Maintaining your Website

Written By: Scott Costello

By Peter C. Vanrysdam, Chief Marketing Officer of 352 Media Group

The process of developing your business’ website can be a complicated one. Amid organizing your content, communicating with the developers and managing the expectations and feedback from your internal stakeholders, it can take up a considerable chunk of your time. Well, I’ve got some bad news for you; just because the development process is over doesn’t mean it’s ended. Just like you don’t stop exercising and eating right after you hit your fitness goals, you can’t expect your results to linger online without some continued effort. But that’s it for the bad news, I promise. The steps to maintain your work are much less time consuming than the build itself.

Test Early and Often 

When most people think of testing a website, they think about those hectic days leading up to the site’s launch. That’s very important, but so is continuing to test. Technology, your users and your company are always evolving. You need to consistently test your site to ensure it’s continuing to do its job.

The type of testing after launch is different than what takes place when you’re getting ready to go live. While you always want to be on the lookout for bugs, this testing is more about optimizing your conversions. The process of A/B or multi-variant testing lets you test minor tweaks to your users to determine the impact on users’ behavior. Google Analytics offers a free solution to facilitate these tests. Even better, the software will analyze the results for you and let you know when one option has reached a statistical conclusion.

When running a multi-variant test, it’s important to keep the changes limited to one area. For example, changing the text of a button from “view catalog” to “shop now” might have an impact on click-through rates. Altering the size, position or color of that same button might also change things. However, if you only test a version with new text, size, color and placement, you won’t get a good concept of which change visitors liked best. Test each element on its own before moving on to the next.

Write Fresh Content, Then Write Some More

Content is still king. You may have heard this before, but content is as important as ever on the Web. For starters, your visitors want to see fresh content. Nothing gets people hunting for the back button faster than seeing the exact same text they saw when they visited your site six months ago. If you have nothing new to tell visitors, why should they come back?

Aside from improving the user experience, fresh content can also heavily impact your rankings in the search engines. When sites like Google and Bing comb through your site, they’re paying close attention to what changed since their last index. Newer content is by its very nature more relevant, and that is exactly what the search engines want to show their visitors—relevant information to their search query. By keeping your content up to date, you can simultaneously improve your rankings and your conversions. Who doesn’t want that?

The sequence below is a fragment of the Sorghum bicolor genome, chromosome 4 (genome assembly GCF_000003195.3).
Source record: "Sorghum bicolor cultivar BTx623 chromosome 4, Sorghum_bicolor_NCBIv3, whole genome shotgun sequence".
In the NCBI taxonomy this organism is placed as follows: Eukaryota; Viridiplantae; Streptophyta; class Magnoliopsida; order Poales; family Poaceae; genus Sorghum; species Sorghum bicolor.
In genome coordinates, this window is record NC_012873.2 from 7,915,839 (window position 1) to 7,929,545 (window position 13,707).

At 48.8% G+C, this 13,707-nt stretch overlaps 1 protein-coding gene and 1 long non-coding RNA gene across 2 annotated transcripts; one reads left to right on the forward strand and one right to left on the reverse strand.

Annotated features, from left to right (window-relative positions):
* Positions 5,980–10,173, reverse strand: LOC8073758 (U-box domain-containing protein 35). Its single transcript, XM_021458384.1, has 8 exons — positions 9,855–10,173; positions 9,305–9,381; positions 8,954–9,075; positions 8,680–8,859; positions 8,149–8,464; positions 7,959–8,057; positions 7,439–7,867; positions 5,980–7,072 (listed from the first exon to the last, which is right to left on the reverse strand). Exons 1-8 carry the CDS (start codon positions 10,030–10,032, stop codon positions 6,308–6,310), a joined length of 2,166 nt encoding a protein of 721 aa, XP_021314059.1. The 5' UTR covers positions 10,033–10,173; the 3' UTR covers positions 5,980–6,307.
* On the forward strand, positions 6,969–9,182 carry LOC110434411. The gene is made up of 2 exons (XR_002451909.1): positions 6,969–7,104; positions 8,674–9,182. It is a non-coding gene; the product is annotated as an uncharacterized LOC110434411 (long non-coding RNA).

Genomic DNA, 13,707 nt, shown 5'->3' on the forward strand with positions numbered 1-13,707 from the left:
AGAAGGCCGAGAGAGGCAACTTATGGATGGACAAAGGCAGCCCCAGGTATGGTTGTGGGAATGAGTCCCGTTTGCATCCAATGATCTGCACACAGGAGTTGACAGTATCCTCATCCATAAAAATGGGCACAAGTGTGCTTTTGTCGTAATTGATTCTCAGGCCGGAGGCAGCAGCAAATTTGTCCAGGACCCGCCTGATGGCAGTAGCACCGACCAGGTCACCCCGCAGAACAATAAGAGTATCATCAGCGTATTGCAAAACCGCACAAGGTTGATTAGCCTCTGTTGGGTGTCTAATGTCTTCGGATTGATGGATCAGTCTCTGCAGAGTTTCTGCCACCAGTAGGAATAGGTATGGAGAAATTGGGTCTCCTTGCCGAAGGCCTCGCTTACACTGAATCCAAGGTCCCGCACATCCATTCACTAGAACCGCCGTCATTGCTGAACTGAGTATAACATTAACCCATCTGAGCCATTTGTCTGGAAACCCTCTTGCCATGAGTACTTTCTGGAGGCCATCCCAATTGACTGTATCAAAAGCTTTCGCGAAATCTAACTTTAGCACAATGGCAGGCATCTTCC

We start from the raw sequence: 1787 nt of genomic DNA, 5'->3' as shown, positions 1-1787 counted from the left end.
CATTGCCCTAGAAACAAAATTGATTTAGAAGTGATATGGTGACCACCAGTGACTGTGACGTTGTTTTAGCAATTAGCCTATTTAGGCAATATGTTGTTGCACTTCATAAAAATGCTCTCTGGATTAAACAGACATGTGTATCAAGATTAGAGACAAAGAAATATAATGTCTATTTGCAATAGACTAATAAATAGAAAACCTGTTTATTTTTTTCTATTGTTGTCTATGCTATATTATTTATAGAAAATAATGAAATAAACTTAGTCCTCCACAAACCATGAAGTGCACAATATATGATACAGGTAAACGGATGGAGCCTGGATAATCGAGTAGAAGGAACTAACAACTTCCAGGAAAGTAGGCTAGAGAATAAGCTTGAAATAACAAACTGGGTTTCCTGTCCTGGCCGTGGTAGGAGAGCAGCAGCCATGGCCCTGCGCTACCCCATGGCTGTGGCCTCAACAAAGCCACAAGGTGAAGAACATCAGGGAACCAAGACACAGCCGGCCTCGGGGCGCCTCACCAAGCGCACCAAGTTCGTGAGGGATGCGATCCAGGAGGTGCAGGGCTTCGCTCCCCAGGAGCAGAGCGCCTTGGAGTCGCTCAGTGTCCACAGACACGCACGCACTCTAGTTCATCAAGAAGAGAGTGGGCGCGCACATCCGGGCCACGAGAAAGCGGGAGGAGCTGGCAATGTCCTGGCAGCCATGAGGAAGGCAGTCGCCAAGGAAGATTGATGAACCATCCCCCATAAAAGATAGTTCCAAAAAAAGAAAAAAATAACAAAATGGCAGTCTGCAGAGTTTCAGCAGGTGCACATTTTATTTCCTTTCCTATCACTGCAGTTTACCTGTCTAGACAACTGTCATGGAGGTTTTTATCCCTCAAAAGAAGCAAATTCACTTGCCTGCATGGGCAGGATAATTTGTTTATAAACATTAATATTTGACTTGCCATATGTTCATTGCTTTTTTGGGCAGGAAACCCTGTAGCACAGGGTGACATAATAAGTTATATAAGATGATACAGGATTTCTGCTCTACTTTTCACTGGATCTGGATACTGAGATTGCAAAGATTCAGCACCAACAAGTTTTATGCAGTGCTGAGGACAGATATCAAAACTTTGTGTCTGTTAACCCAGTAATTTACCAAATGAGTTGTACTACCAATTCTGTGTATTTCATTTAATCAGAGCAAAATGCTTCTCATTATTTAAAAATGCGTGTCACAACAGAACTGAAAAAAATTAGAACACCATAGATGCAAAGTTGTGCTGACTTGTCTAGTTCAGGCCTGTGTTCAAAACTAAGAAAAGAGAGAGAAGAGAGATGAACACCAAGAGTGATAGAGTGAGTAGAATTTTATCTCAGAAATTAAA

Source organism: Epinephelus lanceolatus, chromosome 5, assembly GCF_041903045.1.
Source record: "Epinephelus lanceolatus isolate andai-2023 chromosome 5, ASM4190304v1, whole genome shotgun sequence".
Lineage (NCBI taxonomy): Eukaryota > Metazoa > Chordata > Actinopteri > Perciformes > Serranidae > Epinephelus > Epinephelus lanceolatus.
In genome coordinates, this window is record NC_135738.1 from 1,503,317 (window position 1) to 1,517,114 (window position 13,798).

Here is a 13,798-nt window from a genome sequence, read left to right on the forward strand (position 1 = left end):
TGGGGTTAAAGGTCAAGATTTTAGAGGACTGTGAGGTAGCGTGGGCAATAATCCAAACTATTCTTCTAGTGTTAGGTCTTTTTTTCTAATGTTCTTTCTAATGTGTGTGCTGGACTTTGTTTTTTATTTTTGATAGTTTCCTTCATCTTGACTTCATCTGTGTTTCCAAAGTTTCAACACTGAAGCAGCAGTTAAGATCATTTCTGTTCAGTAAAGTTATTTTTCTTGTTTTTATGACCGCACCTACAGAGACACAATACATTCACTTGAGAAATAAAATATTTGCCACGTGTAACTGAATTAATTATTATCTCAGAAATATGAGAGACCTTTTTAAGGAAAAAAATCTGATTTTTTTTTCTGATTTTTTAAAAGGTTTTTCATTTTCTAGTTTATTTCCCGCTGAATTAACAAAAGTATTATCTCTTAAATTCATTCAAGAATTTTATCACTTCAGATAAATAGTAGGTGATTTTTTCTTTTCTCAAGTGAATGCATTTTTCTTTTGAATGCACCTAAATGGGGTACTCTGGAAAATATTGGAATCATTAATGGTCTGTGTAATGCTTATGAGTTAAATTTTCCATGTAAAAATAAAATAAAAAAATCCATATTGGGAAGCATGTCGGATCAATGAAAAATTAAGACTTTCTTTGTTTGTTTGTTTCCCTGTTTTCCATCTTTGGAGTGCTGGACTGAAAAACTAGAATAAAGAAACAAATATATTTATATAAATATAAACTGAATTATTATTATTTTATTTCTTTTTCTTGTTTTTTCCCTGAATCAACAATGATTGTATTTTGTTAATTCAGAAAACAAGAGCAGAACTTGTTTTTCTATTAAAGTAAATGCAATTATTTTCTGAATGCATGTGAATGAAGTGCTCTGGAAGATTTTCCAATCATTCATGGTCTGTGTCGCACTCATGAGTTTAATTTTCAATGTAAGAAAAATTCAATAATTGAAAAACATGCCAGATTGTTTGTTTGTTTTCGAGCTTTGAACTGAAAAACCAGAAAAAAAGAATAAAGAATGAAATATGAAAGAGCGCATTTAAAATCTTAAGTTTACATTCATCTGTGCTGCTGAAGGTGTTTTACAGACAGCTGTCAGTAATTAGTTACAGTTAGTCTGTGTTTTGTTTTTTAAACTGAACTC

Ignorance Is Not Bliss

Websites are far from an exact science. The only way to know if your effort is paying off is by monitoring the results. I’m not just talking about sales volume, but rather all the things happening on your site before users click “buy.” A 20 percent increase in your sales sounds great, but what if your site’s traffic is up 50 percent over that same period? By looking at your analytics you can identify the roadblocks on your site and capture those other sales you may be missing out on.

Google Analytics is a free tool, and one that no site should be without. Not only can you see the basic metrics like how many people came, what pages they clicked on and how they got there. You can also learn a great deal about how people use your site. By setting up goal tracking, you can see how long it takes for a user to find their way to your shopping cart or info request form. You can figure out what pages send people looking for the exit and create a plan to fix them.

So don’t let all of your hard work during development go to waste. Just a little bit of time each week can ensure your site is a money making machine for years to come!


Peter is the Chief Marketing Officer of 352 Media Group and one of the company’s cofounders. Started out of a dorm room at the University of Florida more than 10 years ago, 352 Media Group now has over 65 employees, clients including Microsoft and Wells Fargo, and has been on the Inc. 5000 list of the fasted growing companies in the US for the past five years. In addition, Peter is a featured columnist on the social media and marketing blog He’s spoken at a variety of events including The Social Media Marketing Workshops in Miami and Las Vegas, various chapters of the American Marketing Association, the Jacksonville, Fla. and Gainesville, Fla. Chambers of Commerce and the International Community College Futures Assembly.

Recently, Peter’s first book was published, “Marketing in a Web 2.0 World: Using Social Media, Webinars, Blogs and More to Boost Your Small Business on a Budget.” It consistently ranks among the top online marketing books on Amazon.

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